Direct-to-consumer (DTC) is the phrase of the day as brands launch or shift their business models to sell directly to consumers. Benefits include enjoying complete control over their brands’ messages, collecting data and improving profit margins along the way. However, it’s important to remember the unique advantages of working with good retail partners – including increased marketing opportunities and brand awareness, an increase in revenue and a boost to your brand’s reputation.
You may have launched as an e-commerce brand but that doesn’t mean you’ll only sell through your website forever. Here’s what to consider as you transition your business from e-commerce to wholesale.
1. New Production Cycles
Shifting to wholesale means you’ll have to start operating on different production cycles. You launch your products online at the beginning of the season, but present seasonal collections 3-6 months prior to the delivery date. That represents a major shift to your business that you’ll need to be prepared to address.
2. New Pricing Strategies
Your pricing will have to change to adapt to your new wholesale sales model. And- don’t be surprised to see your profit margins change as you build in a wholesale price to your final retail price.
For example, let’s say a DTC brand’s cost is $20 per item with an online retail price of $50. Under a new wholesale model, cost remains the same ($20 per item), however, the wholesale price may be $40-$50 with a final retail price falling somewhere between $80-$100. While this is just an approximation, it paints a clear picture of why and how a shift in the business model results in new prices for customers.
3. Smooth, Sophisticated Operations
Your operations will probably need an upgrade. While shipping out of your home is acceptable if you’ve just recently launched your business, you will need some serious processes in place to meet wholesale demands. Take all of the steps into consideration, including barcoding, ticketing, poly-bagging and shipping.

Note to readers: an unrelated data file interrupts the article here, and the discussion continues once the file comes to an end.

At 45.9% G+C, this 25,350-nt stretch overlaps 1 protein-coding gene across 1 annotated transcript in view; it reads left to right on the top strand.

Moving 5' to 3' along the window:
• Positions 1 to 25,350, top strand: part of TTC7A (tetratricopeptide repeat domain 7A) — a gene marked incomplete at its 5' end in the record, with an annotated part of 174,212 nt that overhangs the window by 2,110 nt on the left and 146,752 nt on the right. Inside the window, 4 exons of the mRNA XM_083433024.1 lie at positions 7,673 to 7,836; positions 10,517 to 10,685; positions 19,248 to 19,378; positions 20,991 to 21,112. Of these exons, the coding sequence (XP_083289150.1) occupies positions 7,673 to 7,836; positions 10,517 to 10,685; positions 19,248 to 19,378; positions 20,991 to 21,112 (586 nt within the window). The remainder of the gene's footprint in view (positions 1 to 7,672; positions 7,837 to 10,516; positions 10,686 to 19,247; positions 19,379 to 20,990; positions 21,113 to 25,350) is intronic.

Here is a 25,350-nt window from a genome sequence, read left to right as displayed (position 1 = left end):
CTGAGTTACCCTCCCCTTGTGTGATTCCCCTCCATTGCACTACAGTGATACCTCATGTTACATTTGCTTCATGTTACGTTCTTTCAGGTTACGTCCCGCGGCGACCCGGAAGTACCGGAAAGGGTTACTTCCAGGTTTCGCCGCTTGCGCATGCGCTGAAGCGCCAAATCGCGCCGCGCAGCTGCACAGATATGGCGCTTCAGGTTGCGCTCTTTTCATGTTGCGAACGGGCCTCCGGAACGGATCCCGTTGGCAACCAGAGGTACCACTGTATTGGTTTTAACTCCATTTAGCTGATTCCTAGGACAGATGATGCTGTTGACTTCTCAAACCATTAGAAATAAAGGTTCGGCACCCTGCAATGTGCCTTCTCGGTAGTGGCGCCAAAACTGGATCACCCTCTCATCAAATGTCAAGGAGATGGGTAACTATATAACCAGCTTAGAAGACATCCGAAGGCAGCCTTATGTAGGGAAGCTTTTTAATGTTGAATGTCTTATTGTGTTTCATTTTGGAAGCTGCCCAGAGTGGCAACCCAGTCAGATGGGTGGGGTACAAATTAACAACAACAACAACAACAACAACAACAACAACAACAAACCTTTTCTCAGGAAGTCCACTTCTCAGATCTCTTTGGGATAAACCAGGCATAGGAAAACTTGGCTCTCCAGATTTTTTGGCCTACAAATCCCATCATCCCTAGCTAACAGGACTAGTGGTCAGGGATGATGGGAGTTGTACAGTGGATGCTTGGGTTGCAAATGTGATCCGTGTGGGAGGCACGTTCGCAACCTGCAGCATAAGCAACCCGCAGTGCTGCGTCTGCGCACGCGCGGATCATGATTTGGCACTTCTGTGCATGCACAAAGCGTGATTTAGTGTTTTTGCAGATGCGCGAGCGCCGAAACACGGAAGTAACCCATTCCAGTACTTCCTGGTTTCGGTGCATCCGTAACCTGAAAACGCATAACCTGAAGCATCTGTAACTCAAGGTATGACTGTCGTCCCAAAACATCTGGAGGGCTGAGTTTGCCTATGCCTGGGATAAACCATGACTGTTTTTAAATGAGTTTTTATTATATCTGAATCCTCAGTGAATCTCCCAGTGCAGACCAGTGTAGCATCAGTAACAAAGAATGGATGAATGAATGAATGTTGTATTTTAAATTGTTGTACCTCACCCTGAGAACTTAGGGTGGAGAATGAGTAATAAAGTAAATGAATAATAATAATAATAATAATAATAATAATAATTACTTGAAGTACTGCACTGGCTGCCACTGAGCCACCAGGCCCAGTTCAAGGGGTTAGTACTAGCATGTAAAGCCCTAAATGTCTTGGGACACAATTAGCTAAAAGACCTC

4. Diverse Offerings
As you join the wholesale ranks, you’ll need to diversify your product assortment for success. If you offer the same products for wholesale as you do online, you’re not incentivizing customers to continue supporting your DTC operations. Keep them coming back for more with captivating styles that are exclusive to your site. In the same vein, make sure your wholesale products reflect the desires of your new customer base.
Tip: Consider offering capsule collections between seasonal drops or DTC-exclusive monthly product releases.
5. Expanded Reach
Look at your wholesale business as an extension of your brand marketing. Get ready to do a lot more event marketing- this time in-store and with your new retail partners. Events like pop-up shops and collaborations will be necessary to increase awareness of your brand.
6. Bandwidth Demands
As you branch out into an entirely new way of doing business, your daily responsibilities will change. You’ll need to stay in touch with retailers on a monthly basis, ensuring you know what’s selling and how your merchandise performs. This type of communication is non-negotiable. Without it, your wholesale accounts may not want to place reorders, turning your successes into one-hit wonders.
Be proactive. Prepare to increase your bandwidth accordingly.
7. Wholesale Access Online
Add a new password-secure section to your website, granting usernames and passwords to wholesale clients and potential wholesale clients only. This is where they’ll go to see lifestyle lookbook images and line-lists for all of your designs.
Also, be sure to add a stockist/retailers contact section to your website (with public access and in a visible location). If a potential sales partner visits your website and can’t immediately find this information, they could assume you’re a DTC-only brand.
Ready to expand into the wholesale business? Contact us for personalized guidance and expert professionals to help you execute – every step of the way. Email email@example.com to schedule your consultation session today.